Life in the Lava Zone
Hawaiian volcanoes are unique for their size and structure, the largest volcanoes on the planet. Each volcano in the Hawaiian Island chain has a life of its own, each with distinctive chemistry, patterns of activity, and “behavior.” Hawaiian volcanoes are also the most productive in the world, growing rapidly from the seafloor by adding layer upon layer of voluminous fluid lava flows within a very short geologic timeframe. Eruptions occur repeatedly within the caldera region which marks the volcanic center of activity, the “heart” of the volcano, and anywhere along multiple “rift zones” where magma is pumped outward from the center, deep underground. The two most active Hawaiian volcanoes, Kīlauea and Mauna Loa, have produced frequent lava flows in historic times from their summit calderas and from each of their long rift zones.
Welcome to the Lava Zone
Geologists have divided the map of the island into “Lava Zones” to reflect the risk of eruption and inundation by lava in each area. The lower the number, the greater the Risk in the lava zone. The town of Pāhoa is within Lava Zone 2, a low-laying area at high risk for lava flows due to its close proximity to the East Rift Zone of Kīlauea volcano. Nearby, the popular subdivision of Leilani Estates falls entirely within the mile-wide span of the East Rift Zone, designated Lava Zone 1. Larger swaths of land on the slopes of Kīlauea and Mauna Loa are at risk for lava inundation, designated as Lava Zone 3.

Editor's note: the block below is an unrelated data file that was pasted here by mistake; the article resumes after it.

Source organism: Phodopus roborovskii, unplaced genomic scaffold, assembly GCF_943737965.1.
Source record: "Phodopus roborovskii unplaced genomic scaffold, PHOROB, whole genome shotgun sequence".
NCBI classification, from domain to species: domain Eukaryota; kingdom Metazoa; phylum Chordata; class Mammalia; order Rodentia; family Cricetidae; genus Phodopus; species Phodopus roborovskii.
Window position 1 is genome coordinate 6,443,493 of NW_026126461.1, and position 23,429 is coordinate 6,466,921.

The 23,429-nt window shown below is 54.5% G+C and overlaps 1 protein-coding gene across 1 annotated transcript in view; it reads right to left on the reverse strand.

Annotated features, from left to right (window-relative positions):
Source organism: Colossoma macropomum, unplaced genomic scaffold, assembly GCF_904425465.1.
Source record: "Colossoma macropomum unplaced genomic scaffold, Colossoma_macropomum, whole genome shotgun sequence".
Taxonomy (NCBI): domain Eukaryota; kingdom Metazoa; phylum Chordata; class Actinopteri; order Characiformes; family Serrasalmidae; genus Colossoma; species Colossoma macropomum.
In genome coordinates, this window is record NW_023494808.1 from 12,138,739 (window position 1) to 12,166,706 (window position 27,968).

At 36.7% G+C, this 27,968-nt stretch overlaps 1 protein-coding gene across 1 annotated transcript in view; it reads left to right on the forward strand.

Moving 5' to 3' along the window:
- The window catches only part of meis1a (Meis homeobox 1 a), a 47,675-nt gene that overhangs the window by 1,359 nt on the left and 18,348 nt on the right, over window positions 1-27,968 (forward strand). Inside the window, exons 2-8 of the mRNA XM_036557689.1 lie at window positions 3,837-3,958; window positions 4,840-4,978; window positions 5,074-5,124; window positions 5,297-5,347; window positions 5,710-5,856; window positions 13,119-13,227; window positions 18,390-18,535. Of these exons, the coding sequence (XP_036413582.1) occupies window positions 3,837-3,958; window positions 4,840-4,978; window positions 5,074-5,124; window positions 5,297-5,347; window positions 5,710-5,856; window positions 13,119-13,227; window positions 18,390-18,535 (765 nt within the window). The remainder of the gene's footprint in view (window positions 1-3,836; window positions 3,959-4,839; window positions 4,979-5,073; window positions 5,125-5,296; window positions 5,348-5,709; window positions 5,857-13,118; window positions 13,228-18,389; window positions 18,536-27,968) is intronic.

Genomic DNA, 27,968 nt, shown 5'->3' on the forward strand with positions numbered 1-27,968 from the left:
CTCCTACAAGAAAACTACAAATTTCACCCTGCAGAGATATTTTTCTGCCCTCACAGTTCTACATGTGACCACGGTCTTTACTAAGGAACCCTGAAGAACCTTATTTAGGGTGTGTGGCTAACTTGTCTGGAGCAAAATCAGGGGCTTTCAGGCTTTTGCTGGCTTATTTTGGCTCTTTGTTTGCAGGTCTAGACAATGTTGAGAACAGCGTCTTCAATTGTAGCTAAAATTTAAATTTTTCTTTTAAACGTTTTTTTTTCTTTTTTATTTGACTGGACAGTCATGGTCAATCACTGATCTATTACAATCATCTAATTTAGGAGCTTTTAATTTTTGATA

The zones are determined based on multiple factors such as topography, frequency of eruptions at a given location, and the percentage of land area covered in lava over time. Essentially, Lava Zone 1 represents the calderas and active rift zones, where lava can erupt right in your own backyard. Lava Zone 2 represents the areas immediately downslope from the calderas or rifts, where lava can easily flow right into your backyard. Lava Zone 3 includes areas further away from the calderas and rift zones, but sometimes lava can flow long distances, and right into your backyard anyway. Lava Zones with numbers higher than “3” represent areas protected by topography, or areas where volcanic activity is much less consistent, significantly reducing the chances of a lava flow reaching your backyard in this lifetime.
The Lava Zones do a fair job of representing the degree of Risk from lava flows, but too often they are forgotten or dismissed to preserve of the illusion of a changeless paradise. The grim reality of life in the lava zone has a way of popping up when you least expect it, transforming entire landscapes overnight. Island-wide, many communities are at risk including all of Hilo, which could be in the path of Mauna Loa’s next lava flow, and the whole of Puna is geologically guaranteed to be buried in lava from Kīlauea at least once within the next 1000 years!
The most important thing to understand about life in the Lava Zone is that everything here is temporary. Here the risk of volcanic activity is not a question of “If,” but “When?” The Pahoa Lava Zone Museum aims to raise awareness for the constant volcanic threats to communities in Puna and all of Hawaii Island. The beautiful landscapes and easy pace of island life can lure people into comfortable complacency, but within the span of a human life, eruptions can, do, and will occur in the Lava Zone, over and over again.
Live Panorama of Fissures in Leilani Estates from Puʻu Honuaʻula [PGcam]
Click image below to view USGS - Hawaiian Volcano Observatory webcam page (opens in new tab/window)